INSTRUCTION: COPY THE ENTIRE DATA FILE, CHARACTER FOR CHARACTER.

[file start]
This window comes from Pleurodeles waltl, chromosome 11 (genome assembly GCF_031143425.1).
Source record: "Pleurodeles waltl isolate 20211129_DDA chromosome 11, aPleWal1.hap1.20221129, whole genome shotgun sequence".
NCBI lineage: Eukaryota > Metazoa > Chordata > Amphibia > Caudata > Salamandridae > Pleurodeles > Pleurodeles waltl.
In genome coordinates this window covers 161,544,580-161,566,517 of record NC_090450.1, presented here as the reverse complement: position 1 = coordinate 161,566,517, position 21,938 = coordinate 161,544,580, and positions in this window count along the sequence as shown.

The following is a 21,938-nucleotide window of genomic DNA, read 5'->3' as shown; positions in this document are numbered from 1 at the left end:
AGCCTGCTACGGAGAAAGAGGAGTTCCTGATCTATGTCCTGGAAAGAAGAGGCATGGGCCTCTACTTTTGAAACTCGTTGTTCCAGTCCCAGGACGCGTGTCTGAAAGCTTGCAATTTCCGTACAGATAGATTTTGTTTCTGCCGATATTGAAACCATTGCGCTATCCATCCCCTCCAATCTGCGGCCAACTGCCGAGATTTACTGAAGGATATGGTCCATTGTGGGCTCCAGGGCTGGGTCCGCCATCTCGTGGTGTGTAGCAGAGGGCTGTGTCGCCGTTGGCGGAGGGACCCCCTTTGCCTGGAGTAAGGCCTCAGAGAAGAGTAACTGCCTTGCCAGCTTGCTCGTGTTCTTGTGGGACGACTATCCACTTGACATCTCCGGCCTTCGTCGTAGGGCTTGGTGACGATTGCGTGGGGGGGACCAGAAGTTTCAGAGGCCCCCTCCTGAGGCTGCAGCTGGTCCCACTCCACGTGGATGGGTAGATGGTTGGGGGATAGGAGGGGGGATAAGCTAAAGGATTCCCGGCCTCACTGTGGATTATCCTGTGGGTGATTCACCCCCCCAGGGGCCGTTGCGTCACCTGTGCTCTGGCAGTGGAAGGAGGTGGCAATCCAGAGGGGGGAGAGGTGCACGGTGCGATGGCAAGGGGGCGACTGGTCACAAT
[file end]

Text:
This window comes from Pleurodeles waltl, chromosome 11 (genome assembly GCF_031143425.1).
Source record: "Pleurodeles waltl isolate 20211129_DDA chromosome 11, aPleWal1.hap1.20221129, whole genome shotgun sequence".
NCBI lineage: Eukaryota > Metazoa > Chordata > Amphibia > Caudata > Salamandridae > Pleurodeles > Pleurodeles waltl.
In genome coordinates this window covers 161,544,580-161,566,517 of record NC_090450.1, presented here as the reverse complement: position 1 = coordinate 161,566,517, position 21,938 = coordinate 161,544,580, and positions in this window count along the sequence as shown.

The following is a 21,938-nucleotide window of genomic DNA, read 5'->3' as shown; positions in this document are numbered from 1 at the left end:
AGCCTGCTACGGAGAAAGAGGAGTTCCTGATCTATGTCCTGGAAAGAAGAGGCATGGGCCTCTACTTTTGAAACTCGTTGTTCCAGTCCCAGGACGCGTGTCTGAAAGCTTGCAATTTCCGTACAGATAGATTTTGTTTCTGCCGATATTGAAACCATTGCGCTATCCATCCCCTCCAATCTGCGGCCAACTGCCGAGATTTACTGAAGGATATGGTCCATTGTGGGCTCCAGGGCTGGGTCCGCCATCTCGTGGTGTGTAGCAGAGGGCTGTGTCGCCGTTGGCGGAGGGACCCCCTTTGCCTGGAGTAAGGCCTCAGAGAAGAGTAACTGCCTTGCCAGCTTGCTCGTGTTCTTGTGGGACGACTATCCACTTGACATCTCCGGCCTTCGTCGTAGGGCTTGGTGACGATTGCGTGGGGGGGACCAGAAGTTTCAGAGGCCCCCTCCTGAGGCTGCAGCTGGTCCCACTCCACGTGGATGGGTAGATGGTTGGGGGATAGGAGGGGGGATAAGCTAAAGGATTCCCGGCCTCACTGTGGATTATCCTGTGGGTGATTCACCCCCCCAGGGGCCGTTGCGTCACCTGTGCTCTGGCAGTGGAAGGAGGTGGCAATCCAGAGGGGGGAGAGGTGCACGGTGCGATGGCAAGGGGGCGACTGGTCACAAT